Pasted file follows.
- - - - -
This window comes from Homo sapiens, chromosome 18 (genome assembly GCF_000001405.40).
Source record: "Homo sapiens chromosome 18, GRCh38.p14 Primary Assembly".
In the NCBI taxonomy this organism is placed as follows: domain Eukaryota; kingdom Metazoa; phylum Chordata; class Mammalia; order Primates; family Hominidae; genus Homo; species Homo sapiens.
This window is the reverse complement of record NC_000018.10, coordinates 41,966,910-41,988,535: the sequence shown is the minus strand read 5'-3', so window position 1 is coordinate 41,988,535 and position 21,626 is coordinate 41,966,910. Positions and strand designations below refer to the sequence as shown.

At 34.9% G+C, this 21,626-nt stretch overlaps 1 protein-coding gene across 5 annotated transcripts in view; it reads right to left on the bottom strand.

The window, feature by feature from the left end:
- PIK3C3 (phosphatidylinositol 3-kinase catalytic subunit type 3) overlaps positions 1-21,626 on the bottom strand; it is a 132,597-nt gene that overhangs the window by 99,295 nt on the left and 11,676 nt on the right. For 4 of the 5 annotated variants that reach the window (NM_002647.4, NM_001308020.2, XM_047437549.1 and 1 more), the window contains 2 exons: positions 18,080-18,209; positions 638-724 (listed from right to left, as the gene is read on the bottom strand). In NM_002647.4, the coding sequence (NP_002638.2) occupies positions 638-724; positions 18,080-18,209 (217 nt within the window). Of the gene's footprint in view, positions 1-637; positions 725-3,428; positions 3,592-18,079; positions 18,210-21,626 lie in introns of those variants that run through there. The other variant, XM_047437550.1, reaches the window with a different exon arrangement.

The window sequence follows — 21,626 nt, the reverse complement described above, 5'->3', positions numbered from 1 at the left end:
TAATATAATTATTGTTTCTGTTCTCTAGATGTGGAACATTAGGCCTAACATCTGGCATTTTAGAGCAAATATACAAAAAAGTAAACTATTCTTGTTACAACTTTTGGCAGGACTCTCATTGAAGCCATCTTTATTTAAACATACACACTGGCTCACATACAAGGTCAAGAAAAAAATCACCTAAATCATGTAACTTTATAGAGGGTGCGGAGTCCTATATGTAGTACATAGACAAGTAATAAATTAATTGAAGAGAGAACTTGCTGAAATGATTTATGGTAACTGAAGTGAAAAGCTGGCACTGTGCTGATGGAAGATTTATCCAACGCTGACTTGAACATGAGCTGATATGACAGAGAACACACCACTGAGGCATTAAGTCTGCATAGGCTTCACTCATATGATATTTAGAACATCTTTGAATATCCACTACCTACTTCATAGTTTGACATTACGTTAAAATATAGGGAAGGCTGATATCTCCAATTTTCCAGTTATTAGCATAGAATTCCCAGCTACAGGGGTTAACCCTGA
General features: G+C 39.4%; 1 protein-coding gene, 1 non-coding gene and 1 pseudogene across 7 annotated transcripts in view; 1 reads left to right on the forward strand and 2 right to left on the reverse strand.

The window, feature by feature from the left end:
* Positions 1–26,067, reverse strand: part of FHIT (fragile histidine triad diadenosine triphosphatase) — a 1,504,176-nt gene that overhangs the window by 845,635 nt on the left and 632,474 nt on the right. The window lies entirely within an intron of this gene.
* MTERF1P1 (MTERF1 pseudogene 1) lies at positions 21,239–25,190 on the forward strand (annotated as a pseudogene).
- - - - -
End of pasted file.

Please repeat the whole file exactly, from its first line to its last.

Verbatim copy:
This window comes from Homo sapiens, chromosome 18 (genome assembly GCF_000001405.40).
Source record: "Homo sapiens chromosome 18, GRCh38.p14 Primary Assembly".
In the NCBI taxonomy this organism is placed as follows: domain Eukaryota; kingdom Metazoa; phylum Chordata; class Mammalia; order Primates; family Hominidae; genus Homo; species Homo sapiens.
This window is the reverse complement of record NC_000018.10, coordinates 41,966,910-41,988,535: the sequence shown is the minus strand read 5'-3', so window position 1 is coordinate 41,988,535 and position 21,626 is coordinate 41,966,910. Positions and strand designations below refer to the sequence as shown.

At 34.9% G+C, this 21,626-nt stretch overlaps 1 protein-coding gene across 5 annotated transcripts in view; it reads right to left on the bottom strand.

The window, feature by feature from the left end:
- PIK3C3 (phosphatidylinositol 3-kinase catalytic subunit type 3) overlaps positions 1-21,626 on the bottom strand; it is a 132,597-nt gene that overhangs the window by 99,295 nt on the left and 11,676 nt on the right. For 4 of the 5 annotated variants that reach the window (NM_002647.4, NM_001308020.2, XM_047437549.1 and 1 more), the window contains 2 exons: positions 18,080-18,209; positions 638-724 (listed from right to left, as the gene is read on the bottom strand). In NM_002647.4, the coding sequence (NP_002638.2) occupies positions 638-724; positions 18,080-18,209 (217 nt within the window). Of the gene's footprint in view, positions 1-637; positions 725-3,428; positions 3,592-18,079; positions 18,210-21,626 lie in introns of those variants that run through there. The other variant, XM_047437550.1, reaches the window with a different exon arrangement.

The window sequence follows — 21,626 nt, the reverse complement described above, 5'->3', positions numbered from 1 at the left end:
TAATATAATTATTGTTTCTGTTCTCTAGATGTGGAACATTAGGCCTAACATCTGGCATTTTAGAGCAAATATACAAAAAAGTAAACTATTCTTGTTACAACTTTTGGCAGGACTCTCATTGAAGCCATCTTTATTTAAACATACACACTGGCTCACATACAAGGTCAAGAAAAAAATCACCTAAATCATGTAACTTTATAGAGGGTGCGGAGTCCTATATGTAGTACATAGACAAGTAATAAATTAATTGAAGAGAGAACTTGCTGAAATGATTTATGGTAACTGAAGTGAAAAGCTGGCACTGTGCTGATGGAAGATTTATCCAACGCTGACTTGAACATGAGCTGATATGACAGAGAACACACCACTGAGGCATTAAGTCTGCATAGGCTTCACTCATATGATATTTAGAACATCTTTGAATATCCACTACCTACTTCATAGTTTGACATTACGTTAAAATATAGGGAAGGCTGATATCTCCAATTTTCCAGTTATTAGCATAGAATTCCCAGCTACAGGGGTTAACCCTGA
General features: G+C 39.4%; 1 protein-coding gene, 1 non-coding gene and 1 pseudogene across 7 annotated transcripts in view; 1 reads left to right on the forward strand and 2 right to left on the reverse strand.

The window, feature by feature from the left end:
* Positions 1–26,067, reverse strand: part of FHIT (fragile histidine triad diadenosine triphosphatase) — a 1,504,176-nt gene that overhangs the window by 845,635 nt on the left and 632,474 nt on the right. The window lies entirely within an intron of this gene.
* MTERF1P1 (MTERF1 pseudogene 1) lies at positions 21,239–25,190 on the forward strand (annotated as a pseudogene).